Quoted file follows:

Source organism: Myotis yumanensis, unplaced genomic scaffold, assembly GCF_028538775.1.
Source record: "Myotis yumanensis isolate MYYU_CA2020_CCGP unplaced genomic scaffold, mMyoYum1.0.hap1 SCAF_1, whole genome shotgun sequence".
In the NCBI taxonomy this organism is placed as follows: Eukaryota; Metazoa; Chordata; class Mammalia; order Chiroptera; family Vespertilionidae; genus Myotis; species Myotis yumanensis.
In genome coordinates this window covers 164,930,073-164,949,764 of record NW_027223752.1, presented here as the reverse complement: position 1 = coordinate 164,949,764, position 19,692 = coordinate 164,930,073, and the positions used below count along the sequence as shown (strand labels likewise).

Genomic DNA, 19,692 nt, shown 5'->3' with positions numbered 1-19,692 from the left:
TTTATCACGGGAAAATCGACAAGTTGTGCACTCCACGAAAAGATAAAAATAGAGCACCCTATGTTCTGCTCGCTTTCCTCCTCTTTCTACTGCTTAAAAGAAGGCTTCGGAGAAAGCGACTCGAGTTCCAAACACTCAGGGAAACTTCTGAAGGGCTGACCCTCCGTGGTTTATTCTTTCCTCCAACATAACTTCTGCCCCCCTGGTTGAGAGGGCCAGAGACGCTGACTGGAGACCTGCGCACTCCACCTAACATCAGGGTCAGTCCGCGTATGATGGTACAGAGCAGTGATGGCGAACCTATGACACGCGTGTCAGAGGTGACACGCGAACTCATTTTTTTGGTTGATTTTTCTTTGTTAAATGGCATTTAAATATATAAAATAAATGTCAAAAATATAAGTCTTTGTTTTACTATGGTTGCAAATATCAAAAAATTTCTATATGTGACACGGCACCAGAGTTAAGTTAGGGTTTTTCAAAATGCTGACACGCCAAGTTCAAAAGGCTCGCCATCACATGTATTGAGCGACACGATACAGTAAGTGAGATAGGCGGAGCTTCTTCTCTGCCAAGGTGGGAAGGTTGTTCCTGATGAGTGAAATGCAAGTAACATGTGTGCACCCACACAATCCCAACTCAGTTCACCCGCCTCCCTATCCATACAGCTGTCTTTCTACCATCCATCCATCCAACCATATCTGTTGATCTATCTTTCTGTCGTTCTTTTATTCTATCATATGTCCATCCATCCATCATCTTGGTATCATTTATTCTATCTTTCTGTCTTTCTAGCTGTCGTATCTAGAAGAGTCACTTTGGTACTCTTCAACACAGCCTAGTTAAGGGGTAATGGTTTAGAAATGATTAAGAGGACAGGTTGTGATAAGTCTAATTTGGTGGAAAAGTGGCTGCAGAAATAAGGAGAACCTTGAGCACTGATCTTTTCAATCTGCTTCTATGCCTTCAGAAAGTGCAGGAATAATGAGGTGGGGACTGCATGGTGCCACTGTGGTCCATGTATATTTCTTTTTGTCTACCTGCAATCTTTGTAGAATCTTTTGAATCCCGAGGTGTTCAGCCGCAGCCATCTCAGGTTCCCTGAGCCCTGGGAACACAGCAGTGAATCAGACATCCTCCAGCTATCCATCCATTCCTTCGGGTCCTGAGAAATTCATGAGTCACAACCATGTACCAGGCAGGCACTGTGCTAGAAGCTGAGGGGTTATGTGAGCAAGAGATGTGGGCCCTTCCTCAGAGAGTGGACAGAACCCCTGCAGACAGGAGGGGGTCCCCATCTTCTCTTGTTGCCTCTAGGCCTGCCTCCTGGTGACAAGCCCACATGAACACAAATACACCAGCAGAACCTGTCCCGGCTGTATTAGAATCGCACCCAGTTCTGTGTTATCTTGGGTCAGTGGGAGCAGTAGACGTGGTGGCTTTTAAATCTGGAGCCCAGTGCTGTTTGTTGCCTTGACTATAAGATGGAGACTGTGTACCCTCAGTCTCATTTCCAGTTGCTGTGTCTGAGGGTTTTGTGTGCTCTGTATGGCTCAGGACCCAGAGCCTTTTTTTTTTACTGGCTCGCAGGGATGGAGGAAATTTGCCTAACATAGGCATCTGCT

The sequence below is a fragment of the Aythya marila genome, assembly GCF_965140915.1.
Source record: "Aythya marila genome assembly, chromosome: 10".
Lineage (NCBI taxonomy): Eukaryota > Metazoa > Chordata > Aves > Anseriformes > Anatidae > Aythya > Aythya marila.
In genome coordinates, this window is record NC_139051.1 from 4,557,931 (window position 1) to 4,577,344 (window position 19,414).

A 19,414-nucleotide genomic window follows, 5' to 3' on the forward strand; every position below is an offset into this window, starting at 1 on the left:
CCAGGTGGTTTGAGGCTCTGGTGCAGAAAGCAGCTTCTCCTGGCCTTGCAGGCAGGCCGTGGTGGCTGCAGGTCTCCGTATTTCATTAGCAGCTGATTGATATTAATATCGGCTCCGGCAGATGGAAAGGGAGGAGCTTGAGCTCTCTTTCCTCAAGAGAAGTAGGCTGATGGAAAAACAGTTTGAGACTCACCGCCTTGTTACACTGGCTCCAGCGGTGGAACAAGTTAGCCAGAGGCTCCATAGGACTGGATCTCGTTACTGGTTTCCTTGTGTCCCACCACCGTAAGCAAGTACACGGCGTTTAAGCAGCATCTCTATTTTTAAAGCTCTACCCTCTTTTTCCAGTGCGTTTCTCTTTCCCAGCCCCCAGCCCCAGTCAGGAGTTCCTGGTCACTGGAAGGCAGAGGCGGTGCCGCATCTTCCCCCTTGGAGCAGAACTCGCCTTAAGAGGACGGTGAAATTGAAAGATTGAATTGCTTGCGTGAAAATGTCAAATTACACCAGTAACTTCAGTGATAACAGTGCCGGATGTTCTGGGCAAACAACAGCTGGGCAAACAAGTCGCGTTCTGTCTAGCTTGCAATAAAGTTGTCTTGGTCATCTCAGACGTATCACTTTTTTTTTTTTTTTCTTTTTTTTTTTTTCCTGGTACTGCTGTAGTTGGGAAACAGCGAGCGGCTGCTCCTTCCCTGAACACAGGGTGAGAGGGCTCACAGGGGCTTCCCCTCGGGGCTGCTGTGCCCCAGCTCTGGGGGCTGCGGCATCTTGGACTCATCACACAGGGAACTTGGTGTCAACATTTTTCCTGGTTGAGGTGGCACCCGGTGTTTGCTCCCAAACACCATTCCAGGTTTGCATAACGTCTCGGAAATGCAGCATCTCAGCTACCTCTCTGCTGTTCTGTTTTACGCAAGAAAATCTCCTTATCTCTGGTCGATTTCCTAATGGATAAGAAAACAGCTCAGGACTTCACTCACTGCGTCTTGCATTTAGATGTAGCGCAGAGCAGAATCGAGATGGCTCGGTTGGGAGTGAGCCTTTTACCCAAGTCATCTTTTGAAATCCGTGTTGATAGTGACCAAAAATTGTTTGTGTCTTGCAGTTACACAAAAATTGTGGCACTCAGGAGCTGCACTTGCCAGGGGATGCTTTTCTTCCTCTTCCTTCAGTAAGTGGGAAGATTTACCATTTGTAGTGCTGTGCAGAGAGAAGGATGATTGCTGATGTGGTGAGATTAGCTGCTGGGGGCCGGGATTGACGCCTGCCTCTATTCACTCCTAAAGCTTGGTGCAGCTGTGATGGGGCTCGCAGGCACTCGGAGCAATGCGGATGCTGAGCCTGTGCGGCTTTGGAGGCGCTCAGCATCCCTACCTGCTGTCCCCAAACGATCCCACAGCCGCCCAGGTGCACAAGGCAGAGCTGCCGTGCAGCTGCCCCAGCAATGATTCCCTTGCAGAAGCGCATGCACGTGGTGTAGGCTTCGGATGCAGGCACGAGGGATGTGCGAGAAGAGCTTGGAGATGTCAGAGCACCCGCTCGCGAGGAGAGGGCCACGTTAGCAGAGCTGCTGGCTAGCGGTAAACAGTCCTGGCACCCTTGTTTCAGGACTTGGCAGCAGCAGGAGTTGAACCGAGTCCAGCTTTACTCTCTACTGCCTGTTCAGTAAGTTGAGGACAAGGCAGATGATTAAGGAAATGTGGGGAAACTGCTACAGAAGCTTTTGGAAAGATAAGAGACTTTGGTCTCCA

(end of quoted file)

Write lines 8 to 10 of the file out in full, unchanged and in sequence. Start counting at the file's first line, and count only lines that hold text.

Source record: "Aythya marila genome assembly, chromosome: 10".
Lineage (NCBI taxonomy): Eukaryota > Metazoa > Chordata > Aves > Anseriformes > Anatidae > Aythya > Aythya marila.
In genome coordinates, this window is record NC_139051.1 from 4,557,931 (window position 1) to 4,577,344 (window position 19,414).